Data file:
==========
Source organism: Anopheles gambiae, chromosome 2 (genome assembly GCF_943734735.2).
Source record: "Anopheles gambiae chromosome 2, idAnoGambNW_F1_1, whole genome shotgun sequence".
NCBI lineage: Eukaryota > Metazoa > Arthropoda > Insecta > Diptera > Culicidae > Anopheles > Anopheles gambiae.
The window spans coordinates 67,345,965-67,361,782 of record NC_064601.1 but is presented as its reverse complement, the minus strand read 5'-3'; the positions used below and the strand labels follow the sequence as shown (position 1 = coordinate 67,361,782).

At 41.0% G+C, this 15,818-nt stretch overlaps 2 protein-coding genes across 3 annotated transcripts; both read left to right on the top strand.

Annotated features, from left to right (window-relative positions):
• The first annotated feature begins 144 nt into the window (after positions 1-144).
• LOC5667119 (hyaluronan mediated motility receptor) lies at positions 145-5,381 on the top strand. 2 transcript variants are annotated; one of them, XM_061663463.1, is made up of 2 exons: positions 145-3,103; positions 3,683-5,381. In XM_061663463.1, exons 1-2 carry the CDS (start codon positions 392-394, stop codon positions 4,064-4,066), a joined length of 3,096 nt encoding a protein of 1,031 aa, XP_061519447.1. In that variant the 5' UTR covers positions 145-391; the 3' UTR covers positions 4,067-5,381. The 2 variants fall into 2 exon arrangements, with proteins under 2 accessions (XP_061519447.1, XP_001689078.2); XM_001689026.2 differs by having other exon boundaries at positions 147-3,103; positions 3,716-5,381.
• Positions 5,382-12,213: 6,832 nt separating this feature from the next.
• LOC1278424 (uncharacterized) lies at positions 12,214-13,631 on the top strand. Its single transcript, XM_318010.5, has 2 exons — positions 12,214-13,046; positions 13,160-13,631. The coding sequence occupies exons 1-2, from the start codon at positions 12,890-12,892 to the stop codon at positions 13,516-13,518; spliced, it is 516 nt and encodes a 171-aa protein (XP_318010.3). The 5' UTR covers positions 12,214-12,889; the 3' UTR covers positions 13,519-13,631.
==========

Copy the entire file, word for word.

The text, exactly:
Source organism: Anopheles gambiae, chromosome 2 (genome assembly GCF_943734735.2).
Source record: "Anopheles gambiae chromosome 2, idAnoGambNW_F1_1, whole genome shotgun sequence".
NCBI lineage: Eukaryota > Metazoa > Arthropoda > Insecta > Diptera > Culicidae > Anopheles > Anopheles gambiae.
The window spans coordinates 67,345,965-67,361,782 of record NC_064601.1 but is presented as its reverse complement, the minus strand read 5'-3'; the positions used below and the strand labels follow the sequence as shown (position 1 = coordinate 67,361,782).

At 41.0% G+C, this 15,818-nt stretch overlaps 2 protein-coding genes across 3 annotated transcripts; both read left to right on the top strand.

Annotated features, from left to right (window-relative positions):
• The first annotated feature begins 144 nt into the window (after positions 1-144).
• LOC5667119 (hyaluronan mediated motility receptor) lies at positions 145-5,381 on the top strand. 2 transcript variants are annotated; one of them, XM_061663463.1, is made up of 2 exons: positions 145-3,103; positions 3,683-5,381. In XM_061663463.1, exons 1-2 carry the CDS (start codon positions 392-394, stop codon positions 4,064-4,066), a joined length of 3,096 nt encoding a protein of 1,031 aa, XP_061519447.1. In that variant the 5' UTR covers positions 145-391; the 3' UTR covers positions 4,067-5,381. The 2 variants fall into 2 exon arrangements, with proteins under 2 accessions (XP_061519447.1, XP_001689078.2); XM_001689026.2 differs by having other exon boundaries at positions 147-3,103; positions 3,716-5,381.
• Positions 5,382-12,213: 6,832 nt separating this feature from the next.
• LOC1278424 (uncharacterized) lies at positions 12,214-13,631 on the top strand. Its single transcript, XM_318010.5, has 2 exons — positions 12,214-13,046; positions 13,160-13,631. The coding sequence occupies exons 1-2, from the start codon at positions 12,890-12,892 to the stop codon at positions 13,516-13,518; spliced, it is 516 nt and encodes a 171-aa protein (XP_318010.3). The 5' UTR covers positions 12,214-12,889; the 3' UTR covers positions 13,519-13,631.